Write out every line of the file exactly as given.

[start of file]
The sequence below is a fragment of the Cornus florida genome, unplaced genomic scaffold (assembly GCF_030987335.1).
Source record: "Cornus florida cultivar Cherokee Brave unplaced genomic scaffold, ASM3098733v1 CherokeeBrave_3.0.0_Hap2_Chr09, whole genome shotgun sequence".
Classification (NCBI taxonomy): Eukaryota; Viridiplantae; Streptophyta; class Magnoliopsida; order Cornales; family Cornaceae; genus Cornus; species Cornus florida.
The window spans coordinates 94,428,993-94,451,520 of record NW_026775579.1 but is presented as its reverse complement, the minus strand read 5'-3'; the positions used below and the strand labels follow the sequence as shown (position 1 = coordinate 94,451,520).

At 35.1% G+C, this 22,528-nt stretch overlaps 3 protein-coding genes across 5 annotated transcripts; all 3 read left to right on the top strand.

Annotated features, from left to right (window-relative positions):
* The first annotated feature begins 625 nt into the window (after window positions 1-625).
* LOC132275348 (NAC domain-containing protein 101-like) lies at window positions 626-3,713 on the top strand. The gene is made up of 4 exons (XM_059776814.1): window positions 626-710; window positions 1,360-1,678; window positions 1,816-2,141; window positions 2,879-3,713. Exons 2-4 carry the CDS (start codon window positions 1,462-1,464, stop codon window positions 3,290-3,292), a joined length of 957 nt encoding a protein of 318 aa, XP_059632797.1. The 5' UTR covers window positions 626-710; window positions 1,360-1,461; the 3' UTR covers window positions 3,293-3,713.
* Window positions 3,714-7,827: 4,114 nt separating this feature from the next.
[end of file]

The sequence below is a fragment of the Cornus florida genome, unplaced genomic scaffold (assembly GCF_030987335.1).
Source record: "Cornus florida cultivar Cherokee Brave unplaced genomic scaffold, ASM3098733v1 CherokeeBrave_3.0.0_Hap2_Chr09, whole genome shotgun sequence".
Classification (NCBI taxonomy): Eukaryota; Viridiplantae; Streptophyta; class Magnoliopsida; order Cornales; family Cornaceae; genus Cornus; species Cornus florida.
The window spans coordinates 94,428,993-94,451,520 of record NW_026775579.1 but is presented as its reverse complement, the minus strand read 5'-3'; the positions used below and the strand labels follow the sequence as shown (position 1 = coordinate 94,451,520).

At 35.1% G+C, this 22,528-nt stretch overlaps 3 protein-coding genes across 5 annotated transcripts; all 3 read left to right on the top strand.

Annotated features, from left to right (window-relative positions):
* The first annotated feature begins 625 nt into the window (after window positions 1-625).
* LOC132275348 (NAC domain-containing protein 101-like) lies at window positions 626-3,713 on the top strand. The gene is made up of 4 exons (XM_059776814.1): window positions 626-710; window positions 1,360-1,678; window positions 1,816-2,141; window positions 2,879-3,713. Exons 2-4 carry the CDS (start codon window positions 1,462-1,464, stop codon window positions 3,290-3,292), a joined length of 957 nt encoding a protein of 318 aa, XP_059632797.1. The 5' UTR covers window positions 626-710; window positions 1,360-1,461; the 3' UTR covers window positions 3,293-3,713.
* Window positions 3,714-7,827: 4,114 nt separating this feature from the next.